To Flip or Not to Flip?

A Harvard professor no longer thinks students benefit from skipping lectures for his rigorous course. Experts weigh in on what his decision says about the flipped classroom and other alternative learning approaches.

September 13, 2017

The Harvard computer science professor David J. Malan has reversed course on his recommendation from last year that the 800 students in his CS50 course skip attending most of the semester’s lectures in person. Malan argued at the time that students could be just as successful, if not more, by watching recorded lectures online at their convenience, and he maintains that student outcomes didn’t vary between face-to-face and asynchronous learners.

But Malan now says some of last year’s students reported feeling that something was missing outside of the classroom, and he thinks students lose out on an essential component of the academic experience if they opt for the online lectures.

Malan's reversal prompts several questions, so Inside Digital Learning posed them to a panel of experts: Do you share the Harvard professor’s sense that online lectures alone can’t entirely replace the unique qualities of a classroom experience? Do his comments represent an indictment of the “flipped classroom” approach, or are they representative of a more specific setback? If a professor at one of the elite universities teaching one of the most sought-after courses reports difficulties in transitioning online, what challenges does that pose for similar course structures going forward?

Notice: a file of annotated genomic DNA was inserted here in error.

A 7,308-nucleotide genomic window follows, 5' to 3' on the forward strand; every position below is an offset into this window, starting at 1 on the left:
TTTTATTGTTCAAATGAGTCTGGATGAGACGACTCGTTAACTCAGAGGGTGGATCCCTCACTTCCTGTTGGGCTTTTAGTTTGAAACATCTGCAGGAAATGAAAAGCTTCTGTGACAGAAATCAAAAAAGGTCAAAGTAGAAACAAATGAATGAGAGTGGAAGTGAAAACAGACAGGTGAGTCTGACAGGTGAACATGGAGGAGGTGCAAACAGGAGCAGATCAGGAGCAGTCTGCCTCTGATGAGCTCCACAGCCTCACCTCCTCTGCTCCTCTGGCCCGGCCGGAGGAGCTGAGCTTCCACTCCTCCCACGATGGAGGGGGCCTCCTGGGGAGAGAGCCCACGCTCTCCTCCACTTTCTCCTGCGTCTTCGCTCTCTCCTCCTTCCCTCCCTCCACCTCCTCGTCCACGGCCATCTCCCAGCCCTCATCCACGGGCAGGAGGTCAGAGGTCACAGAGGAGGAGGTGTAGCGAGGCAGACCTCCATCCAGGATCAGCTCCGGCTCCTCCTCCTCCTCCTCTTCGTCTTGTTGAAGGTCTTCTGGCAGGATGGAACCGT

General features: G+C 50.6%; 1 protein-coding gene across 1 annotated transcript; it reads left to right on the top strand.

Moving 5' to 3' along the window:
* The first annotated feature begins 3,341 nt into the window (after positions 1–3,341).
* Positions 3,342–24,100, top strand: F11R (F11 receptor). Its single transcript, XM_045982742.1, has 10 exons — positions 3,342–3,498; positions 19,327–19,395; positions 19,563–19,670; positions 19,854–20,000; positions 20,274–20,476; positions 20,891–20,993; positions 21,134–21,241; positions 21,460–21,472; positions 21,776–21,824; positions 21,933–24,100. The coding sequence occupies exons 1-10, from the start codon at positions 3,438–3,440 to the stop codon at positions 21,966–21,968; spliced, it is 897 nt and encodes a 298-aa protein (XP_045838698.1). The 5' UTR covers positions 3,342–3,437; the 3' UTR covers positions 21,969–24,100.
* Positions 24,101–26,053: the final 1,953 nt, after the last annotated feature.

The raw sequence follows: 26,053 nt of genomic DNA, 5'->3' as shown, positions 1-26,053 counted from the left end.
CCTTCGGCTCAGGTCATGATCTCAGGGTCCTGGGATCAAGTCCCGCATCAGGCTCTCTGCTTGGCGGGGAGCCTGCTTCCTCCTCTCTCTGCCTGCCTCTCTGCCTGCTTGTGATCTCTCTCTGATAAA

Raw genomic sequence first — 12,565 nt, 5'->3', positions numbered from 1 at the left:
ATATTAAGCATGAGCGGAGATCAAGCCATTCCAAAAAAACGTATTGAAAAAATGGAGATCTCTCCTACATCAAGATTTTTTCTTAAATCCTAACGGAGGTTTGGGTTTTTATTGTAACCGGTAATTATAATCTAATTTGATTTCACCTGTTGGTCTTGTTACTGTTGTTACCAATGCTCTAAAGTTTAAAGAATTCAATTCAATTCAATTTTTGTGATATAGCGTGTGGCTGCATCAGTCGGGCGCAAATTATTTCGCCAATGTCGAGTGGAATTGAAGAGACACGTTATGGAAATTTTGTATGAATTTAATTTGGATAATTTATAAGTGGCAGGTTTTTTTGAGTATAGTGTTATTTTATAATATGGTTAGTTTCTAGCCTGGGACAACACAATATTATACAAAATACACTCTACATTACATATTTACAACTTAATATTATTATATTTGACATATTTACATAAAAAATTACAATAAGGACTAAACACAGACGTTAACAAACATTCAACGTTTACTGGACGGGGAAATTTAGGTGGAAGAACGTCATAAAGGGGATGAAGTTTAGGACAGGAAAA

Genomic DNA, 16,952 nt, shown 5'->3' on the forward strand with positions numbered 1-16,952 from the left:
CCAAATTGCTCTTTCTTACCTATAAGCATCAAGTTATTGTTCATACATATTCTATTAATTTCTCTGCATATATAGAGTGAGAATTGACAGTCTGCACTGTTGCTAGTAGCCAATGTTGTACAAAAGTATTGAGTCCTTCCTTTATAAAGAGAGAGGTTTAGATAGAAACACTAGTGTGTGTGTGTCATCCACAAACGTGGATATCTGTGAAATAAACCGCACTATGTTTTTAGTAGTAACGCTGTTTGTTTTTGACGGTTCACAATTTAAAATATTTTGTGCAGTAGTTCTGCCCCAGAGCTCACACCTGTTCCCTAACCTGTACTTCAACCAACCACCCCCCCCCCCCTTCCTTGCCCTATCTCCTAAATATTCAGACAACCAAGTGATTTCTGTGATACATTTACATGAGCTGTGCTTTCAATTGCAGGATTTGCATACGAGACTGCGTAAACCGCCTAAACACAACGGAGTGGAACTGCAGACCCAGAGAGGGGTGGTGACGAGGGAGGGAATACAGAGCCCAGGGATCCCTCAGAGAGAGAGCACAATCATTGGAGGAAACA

Here's what the experts had to say.

Yakut Gazi, associate dean of learning systems, professional education, Georgia Institute of Technology and Stephen W. Harmon, associate dean of research and professional education; director of education innovation, Center for 21st Century Universities; professor, College of Design; Georgia Institute of Technology 

Online lectures alone do not a flipped classroom make. Nor, for that matter, do lectures alone, either online or face-to-face, comprise an optimal learning experience. Learning is best facilitated by a combination of instructional events, including content presentation such as the lecture, as well as practice, feedback, and about six others. Any one of these events alone is insufficient for the most efficient and effective learning experience.

In flipped classes, the passive elements of instruction – the lower levels of learning – are moved to outside of class, which creates opportunities for in-class time to be used for active learning experiences such as teamwork, problem solving, hands-on experiences that tap into higher thinking skills. Typically, this approach has recently been translated into recording lectures for student consumption outside of class. While much emphasis has been put on the production of these lectures, data-driven approaches and best practices on what needs to take place inside the classroom are rare. What makes flipped learning successful is not just content. The following three elements are essential for the success of flipped classrooms: learning analytics systems that feed information and insights to the faculty member about students’ consumption of the lecture content; instructor’s action on this insight to address misconceptions and provide clarifications; and what replaces the lecture, instruction, or passive elements of the classroom. This latter is a critical element to which not much attention is paid.